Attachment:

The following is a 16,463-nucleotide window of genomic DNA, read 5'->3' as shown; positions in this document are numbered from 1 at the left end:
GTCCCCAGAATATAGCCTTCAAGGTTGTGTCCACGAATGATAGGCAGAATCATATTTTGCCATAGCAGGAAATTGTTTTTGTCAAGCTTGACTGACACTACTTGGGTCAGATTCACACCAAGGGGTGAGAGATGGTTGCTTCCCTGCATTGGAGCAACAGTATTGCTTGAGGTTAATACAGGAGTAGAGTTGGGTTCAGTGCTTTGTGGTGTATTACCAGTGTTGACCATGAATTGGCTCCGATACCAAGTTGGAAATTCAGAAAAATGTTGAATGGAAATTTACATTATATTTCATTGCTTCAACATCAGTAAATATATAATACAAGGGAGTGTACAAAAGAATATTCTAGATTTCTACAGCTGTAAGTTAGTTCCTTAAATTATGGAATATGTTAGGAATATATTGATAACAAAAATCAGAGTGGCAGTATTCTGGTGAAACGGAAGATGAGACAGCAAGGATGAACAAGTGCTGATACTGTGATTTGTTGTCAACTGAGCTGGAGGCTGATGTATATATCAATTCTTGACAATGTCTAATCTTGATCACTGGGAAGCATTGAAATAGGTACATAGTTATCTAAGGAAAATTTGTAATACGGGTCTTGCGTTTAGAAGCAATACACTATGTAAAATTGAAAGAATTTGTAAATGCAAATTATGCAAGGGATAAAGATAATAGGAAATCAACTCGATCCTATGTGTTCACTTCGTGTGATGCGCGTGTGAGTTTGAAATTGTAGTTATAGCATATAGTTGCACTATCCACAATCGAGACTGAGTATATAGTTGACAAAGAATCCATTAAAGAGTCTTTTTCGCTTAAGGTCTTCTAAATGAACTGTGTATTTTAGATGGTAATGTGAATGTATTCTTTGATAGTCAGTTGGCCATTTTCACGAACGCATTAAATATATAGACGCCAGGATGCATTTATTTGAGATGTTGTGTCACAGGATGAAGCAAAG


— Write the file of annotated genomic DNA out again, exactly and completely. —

The following is a 16,463-nucleotide window of genomic DNA, read 5'->3' as shown; positions in this document are numbered from 1 at the left end:
GTCCCCAGAATATAGCCTTCAAGGTTGTGTCCACGAATGATAGGCAGAATCATATTTTGCCATAGCAGGAAATTGTTTTTGTCAAGCTTGACTGACACTACTTGGGTCAGATTCACACCAAGGGGTGAGAGATGGTTGCTTCCCTGCATTGGAGCAACAGTATTGCTTGAGGTTAATACAGGAGTAGAGTTGGGTTCAGTGCTTTGTGGTGTATTACCAGTGTTGACCATGAATTGGCTCCGATACCAAGTTGGAAATTCAGAAAAATGTTGAATGGAAATTTACATTATATTTCATTGCTTCAACATCAGTAAATATATAATACAAGGGAGTGTACAAAAGAATATTCTAGATTTCTACAGCTGTAAGTTAGTTCCTTAAATTATGGAATATGTTAGGAATATATTGATAACAAAAATCAGAGTGGCAGTATTCTGGTGAAACGGAAGATGAGACAGCAAGGATGAACAAGTGCTGATACTGTGATTTGTTGTCAACTGAGCTGGAGGCTGATGTATATATCAATTCTTGACAATGTCTAATCTTGATCACTGGGAAGCATTGAAATAGGTACATAGTTATCTAAGGAAAATTTGTAATACGGGTCTTGCGTTTAGAAGCAATACACTATGTAAAATTGAAAGAATTTGTAAATGCAAATTATGCAAGGGATAAAGATAATAGGAAATCAACTCGATCCTATGTGTTCACTTCGTGTGATGCGCGTGTGAGTTTGAAATTGTAGTTATAGCATATAGTTGCACTATCCACAATCGAGACTGAGTATATAGTTGACAAAGAATCCATTAAAGAGTCTTTTTCGCTTAAGGTCTTCTAAATGAACTGTGTATTTTAGATGGTAATGTGAATGTATTCTTTGATAGTCAGTTGGCCATTTTCACGAACGCATTAAATATATAGACGCCAGGATGCATTTATTTGAGATGTTGTGTCACAGGATGAAGCAAAG